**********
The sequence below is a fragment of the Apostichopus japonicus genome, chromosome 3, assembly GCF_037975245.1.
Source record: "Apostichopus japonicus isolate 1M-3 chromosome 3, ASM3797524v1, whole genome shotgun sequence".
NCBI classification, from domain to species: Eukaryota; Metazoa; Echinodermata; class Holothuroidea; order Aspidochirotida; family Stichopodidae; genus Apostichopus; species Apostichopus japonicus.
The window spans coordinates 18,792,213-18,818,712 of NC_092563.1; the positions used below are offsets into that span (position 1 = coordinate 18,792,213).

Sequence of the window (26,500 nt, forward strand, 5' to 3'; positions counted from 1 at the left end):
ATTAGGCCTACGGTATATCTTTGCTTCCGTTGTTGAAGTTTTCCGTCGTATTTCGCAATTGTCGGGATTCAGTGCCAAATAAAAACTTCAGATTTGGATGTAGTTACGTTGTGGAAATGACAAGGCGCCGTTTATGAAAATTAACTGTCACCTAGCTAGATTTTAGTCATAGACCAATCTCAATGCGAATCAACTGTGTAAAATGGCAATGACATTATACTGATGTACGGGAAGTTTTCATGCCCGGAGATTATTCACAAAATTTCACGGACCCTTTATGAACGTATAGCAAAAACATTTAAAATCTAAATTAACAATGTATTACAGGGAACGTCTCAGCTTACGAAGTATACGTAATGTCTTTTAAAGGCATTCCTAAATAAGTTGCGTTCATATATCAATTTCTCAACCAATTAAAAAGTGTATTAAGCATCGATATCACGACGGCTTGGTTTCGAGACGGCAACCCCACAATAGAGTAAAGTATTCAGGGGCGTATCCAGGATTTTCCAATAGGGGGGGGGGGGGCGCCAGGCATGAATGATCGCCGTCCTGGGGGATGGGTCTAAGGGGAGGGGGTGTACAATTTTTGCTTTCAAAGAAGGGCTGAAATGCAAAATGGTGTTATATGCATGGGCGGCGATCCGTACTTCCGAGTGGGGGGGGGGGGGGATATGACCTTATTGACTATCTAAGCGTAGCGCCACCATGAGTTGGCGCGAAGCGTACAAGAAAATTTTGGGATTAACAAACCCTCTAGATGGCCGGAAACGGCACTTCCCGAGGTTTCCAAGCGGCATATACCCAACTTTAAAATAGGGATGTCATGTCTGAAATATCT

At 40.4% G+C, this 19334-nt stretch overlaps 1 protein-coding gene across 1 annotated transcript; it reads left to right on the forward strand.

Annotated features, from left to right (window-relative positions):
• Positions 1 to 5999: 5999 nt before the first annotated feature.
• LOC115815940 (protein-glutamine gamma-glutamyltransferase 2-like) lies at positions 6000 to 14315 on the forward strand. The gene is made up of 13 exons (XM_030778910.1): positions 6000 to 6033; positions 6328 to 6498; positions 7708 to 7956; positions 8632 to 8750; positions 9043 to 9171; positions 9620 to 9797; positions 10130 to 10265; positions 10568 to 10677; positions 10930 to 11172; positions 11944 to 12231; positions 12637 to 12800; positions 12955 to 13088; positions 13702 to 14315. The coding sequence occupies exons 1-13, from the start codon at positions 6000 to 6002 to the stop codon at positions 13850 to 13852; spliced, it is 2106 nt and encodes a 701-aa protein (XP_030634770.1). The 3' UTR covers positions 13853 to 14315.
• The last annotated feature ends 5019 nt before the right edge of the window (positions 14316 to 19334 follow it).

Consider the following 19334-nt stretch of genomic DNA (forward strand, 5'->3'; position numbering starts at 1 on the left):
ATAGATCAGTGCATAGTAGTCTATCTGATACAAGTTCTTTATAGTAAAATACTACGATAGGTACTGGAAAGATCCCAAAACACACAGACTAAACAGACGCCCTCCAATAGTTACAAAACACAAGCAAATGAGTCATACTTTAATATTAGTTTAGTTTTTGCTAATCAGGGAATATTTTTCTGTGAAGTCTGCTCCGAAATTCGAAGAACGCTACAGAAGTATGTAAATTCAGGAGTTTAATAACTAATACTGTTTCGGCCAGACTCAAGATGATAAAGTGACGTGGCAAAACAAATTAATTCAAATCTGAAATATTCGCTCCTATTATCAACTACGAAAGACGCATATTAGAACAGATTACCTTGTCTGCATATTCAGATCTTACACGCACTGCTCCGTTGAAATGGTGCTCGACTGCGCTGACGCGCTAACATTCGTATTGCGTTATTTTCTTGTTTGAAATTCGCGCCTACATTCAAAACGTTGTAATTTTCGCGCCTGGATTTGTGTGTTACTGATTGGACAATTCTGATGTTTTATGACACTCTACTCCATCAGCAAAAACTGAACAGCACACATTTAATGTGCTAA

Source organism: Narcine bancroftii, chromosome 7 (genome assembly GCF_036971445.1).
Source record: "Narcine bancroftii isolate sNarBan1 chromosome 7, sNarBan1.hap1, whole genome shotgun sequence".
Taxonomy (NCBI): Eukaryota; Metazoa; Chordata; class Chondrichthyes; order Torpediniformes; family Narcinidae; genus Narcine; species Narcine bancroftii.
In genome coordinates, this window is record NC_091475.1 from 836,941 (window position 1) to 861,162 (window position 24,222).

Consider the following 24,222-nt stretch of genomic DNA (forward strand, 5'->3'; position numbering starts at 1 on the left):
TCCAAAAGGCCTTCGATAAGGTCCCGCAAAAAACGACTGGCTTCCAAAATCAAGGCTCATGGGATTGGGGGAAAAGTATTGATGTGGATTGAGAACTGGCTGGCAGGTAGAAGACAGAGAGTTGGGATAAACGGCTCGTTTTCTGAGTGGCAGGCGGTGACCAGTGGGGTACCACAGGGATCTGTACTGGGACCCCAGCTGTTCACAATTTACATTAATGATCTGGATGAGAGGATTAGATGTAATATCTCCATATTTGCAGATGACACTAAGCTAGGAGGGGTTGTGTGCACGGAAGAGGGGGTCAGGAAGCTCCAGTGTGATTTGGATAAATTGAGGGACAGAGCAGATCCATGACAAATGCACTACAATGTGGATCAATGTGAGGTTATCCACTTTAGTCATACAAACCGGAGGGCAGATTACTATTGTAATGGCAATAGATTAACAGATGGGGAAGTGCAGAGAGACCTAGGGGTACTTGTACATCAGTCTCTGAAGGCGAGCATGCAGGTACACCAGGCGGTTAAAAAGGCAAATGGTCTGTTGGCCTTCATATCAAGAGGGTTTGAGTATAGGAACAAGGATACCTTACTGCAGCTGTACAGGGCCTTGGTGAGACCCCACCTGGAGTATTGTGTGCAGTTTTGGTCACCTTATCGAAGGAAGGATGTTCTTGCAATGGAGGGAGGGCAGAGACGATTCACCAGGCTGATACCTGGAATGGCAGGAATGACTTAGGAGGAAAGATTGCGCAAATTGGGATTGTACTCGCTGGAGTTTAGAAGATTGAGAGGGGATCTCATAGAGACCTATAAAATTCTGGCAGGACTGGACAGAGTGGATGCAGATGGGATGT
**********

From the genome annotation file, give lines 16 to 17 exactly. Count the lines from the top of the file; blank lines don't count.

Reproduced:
Taxonomy (NCBI): Eukaryota; Metazoa; Chordata; class Chondrichthyes; order Torpediniformes; family Narcinidae; genus Narcine; species Narcine bancroftii.
In genome coordinates, this window is record NC_091475.1 from 836,941 (window position 1) to 861,162 (window position 24,222).